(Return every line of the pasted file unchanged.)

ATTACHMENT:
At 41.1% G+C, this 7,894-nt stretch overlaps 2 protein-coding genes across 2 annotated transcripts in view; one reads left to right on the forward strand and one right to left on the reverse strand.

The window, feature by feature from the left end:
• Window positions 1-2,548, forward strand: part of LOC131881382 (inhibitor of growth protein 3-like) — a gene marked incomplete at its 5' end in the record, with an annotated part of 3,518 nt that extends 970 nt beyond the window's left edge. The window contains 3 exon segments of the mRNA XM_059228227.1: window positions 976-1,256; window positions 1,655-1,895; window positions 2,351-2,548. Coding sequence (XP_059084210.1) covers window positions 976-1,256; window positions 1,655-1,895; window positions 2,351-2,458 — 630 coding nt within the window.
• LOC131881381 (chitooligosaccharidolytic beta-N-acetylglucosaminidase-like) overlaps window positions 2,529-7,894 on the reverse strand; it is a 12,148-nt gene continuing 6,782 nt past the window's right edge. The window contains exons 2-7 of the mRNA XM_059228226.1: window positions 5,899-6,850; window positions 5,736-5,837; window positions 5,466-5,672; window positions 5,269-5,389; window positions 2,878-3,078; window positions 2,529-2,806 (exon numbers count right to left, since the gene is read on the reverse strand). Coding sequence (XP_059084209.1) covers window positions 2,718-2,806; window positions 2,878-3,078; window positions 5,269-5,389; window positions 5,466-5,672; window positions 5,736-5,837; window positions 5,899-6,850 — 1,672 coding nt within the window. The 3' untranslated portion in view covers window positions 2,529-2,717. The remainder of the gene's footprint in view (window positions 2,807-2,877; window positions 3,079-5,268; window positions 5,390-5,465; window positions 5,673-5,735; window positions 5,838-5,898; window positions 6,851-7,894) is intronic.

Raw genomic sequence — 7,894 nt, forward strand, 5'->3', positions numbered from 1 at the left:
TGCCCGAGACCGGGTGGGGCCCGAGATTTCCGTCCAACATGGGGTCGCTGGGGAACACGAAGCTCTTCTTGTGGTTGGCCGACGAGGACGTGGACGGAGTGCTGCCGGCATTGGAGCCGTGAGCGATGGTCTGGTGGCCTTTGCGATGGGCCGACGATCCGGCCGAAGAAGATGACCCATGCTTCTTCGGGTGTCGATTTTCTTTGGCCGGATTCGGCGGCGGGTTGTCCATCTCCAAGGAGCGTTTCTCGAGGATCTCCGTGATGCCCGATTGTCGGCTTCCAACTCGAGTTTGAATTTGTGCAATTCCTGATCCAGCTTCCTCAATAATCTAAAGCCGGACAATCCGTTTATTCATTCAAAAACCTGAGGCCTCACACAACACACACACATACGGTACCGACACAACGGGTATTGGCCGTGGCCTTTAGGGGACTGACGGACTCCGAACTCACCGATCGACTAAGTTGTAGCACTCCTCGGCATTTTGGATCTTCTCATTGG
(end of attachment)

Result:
At 41.1% G+C, this 7,894-nt stretch overlaps 2 protein-coding genes across 2 annotated transcripts in view; one reads left to right on the forward strand and one right to left on the reverse strand.

The window, feature by feature from the left end:
• Window positions 1-2,548, forward strand: part of LOC131881382 (inhibitor of growth protein 3-like) — a gene marked incomplete at its 5' end in the record, with an annotated part of 3,518 nt that extends 970 nt beyond the window's left edge. The window contains 3 exon segments of the mRNA XM_059228227.1: window positions 976-1,256; window positions 1,655-1,895; window positions 2,351-2,548. Coding sequence (XP_059084210.1) covers window positions 976-1,256; window positions 1,655-1,895; window positions 2,351-2,458 — 630 coding nt within the window.
• LOC131881381 (chitooligosaccharidolytic beta-N-acetylglucosaminidase-like) overlaps window positions 2,529-7,894 on the reverse strand; it is a 12,148-nt gene continuing 6,782 nt past the window's right edge. The window contains exons 2-7 of the mRNA XM_059228226.1: window positions 5,899-6,850; window positions 5,736-5,837; window positions 5,466-5,672; window positions 5,269-5,389; window positions 2,878-3,078; window positions 2,529-2,806 (exon numbers count right to left, since the gene is read on the reverse strand). Coding sequence (XP_059084209.1) covers window positions 2,718-2,806; window positions 2,878-3,078; window positions 5,269-5,389; window positions 5,466-5,672; window positions 5,736-5,837; window positions 5,899-6,850 — 1,672 coding nt within the window. The 3' untranslated portion in view covers window positions 2,529-2,717. The remainder of the gene's footprint in view (window positions 2,807-2,877; window positions 3,079-5,268; window positions 5,390-5,465; window positions 5,673-5,735; window positions 5,838-5,898; window positions 6,851-7,894) is intronic.

Raw genomic sequence — 7,894 nt, forward strand, 5'->3', positions numbered from 1 at the left:
TGCCCGAGACCGGGTGGGGCCCGAGATTTCCGTCCAACATGGGGTCGCTGGGGAACACGAAGCTCTTCTTGTGGTTGGCCGACGAGGACGTGGACGGAGTGCTGCCGGCATTGGAGCCGTGAGCGATGGTCTGGTGGCCTTTGCGATGGGCCGACGATCCGGCCGAAGAAGATGACCCATGCTTCTTCGGGTGTCGATTTTCTTTGGCCGGATTCGGCGGCGGGTTGTCCATCTCCAAGGAGCGTTTCTCGAGGATCTCCGTGATGCCCGATTGTCGGCTTCCAACTCGAGTTTGAATTTGTGCAATTCCTGATCCAGCTTCCTCAATAATCTAAAGCCGGACAATCCGTTTATTCATTCAAAAACCTGAGGCCTCACACAACACACACACATACGGTACCGACACAACGGGTATTGGCCGTGGCCTTTAGGGGACTGACGGACTCCGAACTCACCGATCGACTAAGTTGTAGCACTCCTCGGCATTTTGGATCTTCTCATTGG